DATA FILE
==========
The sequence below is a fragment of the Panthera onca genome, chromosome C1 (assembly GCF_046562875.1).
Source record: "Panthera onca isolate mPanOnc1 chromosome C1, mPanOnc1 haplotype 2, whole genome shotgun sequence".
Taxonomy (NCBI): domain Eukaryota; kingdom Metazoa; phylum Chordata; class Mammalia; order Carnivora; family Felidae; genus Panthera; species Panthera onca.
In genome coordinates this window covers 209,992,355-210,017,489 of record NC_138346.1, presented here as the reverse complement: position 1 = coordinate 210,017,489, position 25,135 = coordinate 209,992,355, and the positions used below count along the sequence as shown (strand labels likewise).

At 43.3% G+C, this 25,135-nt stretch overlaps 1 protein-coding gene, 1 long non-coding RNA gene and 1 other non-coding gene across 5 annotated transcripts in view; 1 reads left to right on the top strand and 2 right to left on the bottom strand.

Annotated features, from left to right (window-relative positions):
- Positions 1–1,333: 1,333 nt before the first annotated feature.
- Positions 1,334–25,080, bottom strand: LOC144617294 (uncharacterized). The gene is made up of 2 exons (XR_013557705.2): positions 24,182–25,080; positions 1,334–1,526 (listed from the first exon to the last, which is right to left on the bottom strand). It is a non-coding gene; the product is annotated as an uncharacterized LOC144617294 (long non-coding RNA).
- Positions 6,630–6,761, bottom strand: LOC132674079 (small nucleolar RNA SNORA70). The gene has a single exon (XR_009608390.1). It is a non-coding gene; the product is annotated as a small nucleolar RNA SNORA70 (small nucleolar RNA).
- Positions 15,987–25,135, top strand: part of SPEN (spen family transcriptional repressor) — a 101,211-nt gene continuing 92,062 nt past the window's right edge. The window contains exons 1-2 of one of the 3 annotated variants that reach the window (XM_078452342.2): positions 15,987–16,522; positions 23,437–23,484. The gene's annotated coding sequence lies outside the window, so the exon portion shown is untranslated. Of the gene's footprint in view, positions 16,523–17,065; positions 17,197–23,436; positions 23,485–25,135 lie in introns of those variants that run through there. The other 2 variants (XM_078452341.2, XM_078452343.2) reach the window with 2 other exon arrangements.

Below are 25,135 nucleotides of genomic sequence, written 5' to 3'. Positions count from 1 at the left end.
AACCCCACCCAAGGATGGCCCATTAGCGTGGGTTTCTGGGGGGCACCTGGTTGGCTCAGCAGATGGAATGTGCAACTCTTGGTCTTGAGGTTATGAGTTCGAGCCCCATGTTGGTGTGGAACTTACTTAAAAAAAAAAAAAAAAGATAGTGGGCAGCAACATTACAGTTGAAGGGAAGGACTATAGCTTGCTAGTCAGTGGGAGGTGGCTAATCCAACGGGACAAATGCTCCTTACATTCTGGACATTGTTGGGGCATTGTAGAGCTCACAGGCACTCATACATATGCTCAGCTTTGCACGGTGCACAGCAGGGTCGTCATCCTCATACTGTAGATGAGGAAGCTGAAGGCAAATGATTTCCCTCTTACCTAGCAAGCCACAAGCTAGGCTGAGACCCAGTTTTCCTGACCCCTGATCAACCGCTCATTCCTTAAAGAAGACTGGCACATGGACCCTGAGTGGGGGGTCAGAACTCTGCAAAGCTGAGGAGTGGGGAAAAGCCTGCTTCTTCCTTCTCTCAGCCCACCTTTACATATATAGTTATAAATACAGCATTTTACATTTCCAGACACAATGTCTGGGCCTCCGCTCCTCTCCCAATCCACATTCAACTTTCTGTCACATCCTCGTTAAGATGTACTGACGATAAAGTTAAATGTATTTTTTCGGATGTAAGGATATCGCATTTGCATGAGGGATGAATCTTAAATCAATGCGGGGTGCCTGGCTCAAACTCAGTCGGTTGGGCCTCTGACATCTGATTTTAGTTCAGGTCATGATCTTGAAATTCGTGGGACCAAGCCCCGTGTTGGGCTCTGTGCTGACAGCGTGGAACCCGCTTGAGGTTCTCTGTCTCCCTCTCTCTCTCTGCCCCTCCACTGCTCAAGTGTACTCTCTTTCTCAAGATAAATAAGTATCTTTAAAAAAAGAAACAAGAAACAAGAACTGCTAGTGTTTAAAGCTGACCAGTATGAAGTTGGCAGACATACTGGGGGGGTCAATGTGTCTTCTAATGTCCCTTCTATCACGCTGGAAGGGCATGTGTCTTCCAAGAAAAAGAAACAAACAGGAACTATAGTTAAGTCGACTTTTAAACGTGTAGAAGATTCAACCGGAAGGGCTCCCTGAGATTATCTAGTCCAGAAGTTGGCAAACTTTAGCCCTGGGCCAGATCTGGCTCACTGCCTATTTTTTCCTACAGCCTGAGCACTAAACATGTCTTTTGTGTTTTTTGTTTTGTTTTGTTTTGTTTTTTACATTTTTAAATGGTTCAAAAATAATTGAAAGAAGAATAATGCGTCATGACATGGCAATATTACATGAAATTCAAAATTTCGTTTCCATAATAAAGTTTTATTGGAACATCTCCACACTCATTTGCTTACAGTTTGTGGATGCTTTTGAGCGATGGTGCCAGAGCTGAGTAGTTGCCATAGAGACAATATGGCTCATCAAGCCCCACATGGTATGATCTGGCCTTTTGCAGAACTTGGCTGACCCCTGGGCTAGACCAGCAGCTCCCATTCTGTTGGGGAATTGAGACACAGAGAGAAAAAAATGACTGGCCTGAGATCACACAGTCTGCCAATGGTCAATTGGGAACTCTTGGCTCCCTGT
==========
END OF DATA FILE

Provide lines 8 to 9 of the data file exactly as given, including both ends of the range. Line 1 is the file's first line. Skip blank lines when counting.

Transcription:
- Positions 1,334–25,080, bottom strand: LOC144617294 (uncharacterized). The gene is made up of 2 exons (XR_013557705.2): positions 24,182–25,080; positions 1,334–1,526 (listed from the first exon to the last, which is right to left on the bottom strand). It is a non-coding gene; the product is annotated as an uncharacterized LOC144617294 (long non-coding RNA).
- Positions 6,630–6,761, bottom strand: LOC132674079 (small nucleolar RNA SNORA70). The gene has a single exon (XR_009608390.1). It is a non-coding gene; the product is annotated as a small nucleolar RNA SNORA70 (small nucleolar RNA).